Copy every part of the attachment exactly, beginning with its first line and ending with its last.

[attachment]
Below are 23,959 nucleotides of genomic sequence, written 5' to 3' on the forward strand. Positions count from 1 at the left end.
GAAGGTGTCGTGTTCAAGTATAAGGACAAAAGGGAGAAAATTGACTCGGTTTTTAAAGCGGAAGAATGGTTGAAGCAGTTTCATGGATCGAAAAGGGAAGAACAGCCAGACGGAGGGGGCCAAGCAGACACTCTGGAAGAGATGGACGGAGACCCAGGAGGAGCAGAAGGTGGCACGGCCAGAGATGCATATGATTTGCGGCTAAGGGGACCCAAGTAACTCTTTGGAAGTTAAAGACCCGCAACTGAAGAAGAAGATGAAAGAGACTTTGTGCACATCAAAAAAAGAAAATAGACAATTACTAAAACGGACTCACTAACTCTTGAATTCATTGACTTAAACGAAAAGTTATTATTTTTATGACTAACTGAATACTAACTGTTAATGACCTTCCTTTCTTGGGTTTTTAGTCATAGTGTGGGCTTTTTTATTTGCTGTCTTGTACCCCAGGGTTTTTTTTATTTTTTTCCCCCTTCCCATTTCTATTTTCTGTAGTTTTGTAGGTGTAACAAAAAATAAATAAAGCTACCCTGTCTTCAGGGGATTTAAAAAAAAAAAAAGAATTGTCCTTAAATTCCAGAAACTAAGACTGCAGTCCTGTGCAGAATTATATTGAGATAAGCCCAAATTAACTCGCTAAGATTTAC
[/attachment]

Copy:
Below are 23,959 nucleotides of genomic sequence, written 5' to 3' on the forward strand. Positions count from 1 at the left end.
GAAGGTGTCGTGTTCAAGTATAAGGACAAAAGGGAGAAAATTGACTCGGTTTTTAAAGCGGAAGAATGGTTGAAGCAGTTTCATGGATCGAAAAGGGAAGAACAGCCAGACGGAGGGGGCCAAGCAGACACTCTGGAAGAGATGGACGGAGACCCAGGAGGAGCAGAAGGTGGCACGGCCAGAGATGCATATGATTTGCGGCTAAGGGGACCCAAGTAACTCTTTGGAAGTTAAAGACCCGCAACTGAAGAAGAAGATGAAAGAGACTTTGTGCACATCAAAAAAAGAAAATAGACAATTACTAAAACGGACTCACTAACTCTTGAATTCATTGACTTAAACGAAAAGTTATTATTTTTATGACTAACTGAATACTAACTGTTAATGACCTTCCTTTCTTGGGTTTTTAGTCATAGTGTGGGCTTTTTTATTTGCTGTCTTGTACCCCAGGGTTTTTTTTATTTTTTTCCCCCTTCCCATTTCTATTTTCTGTAGTTTTGTAGGTGTAACAAAAAATAAATAAAGCTACCCTGTCTTCAGGGGATTTAAAAAAAAAAAAAGAATTGTCCTTAAATTCCAGAAACTAAGACTGCAGTCCTGTGCAGAATTATATTGAGATAAGCCCAAATTAACTCGCTAAGATTTAC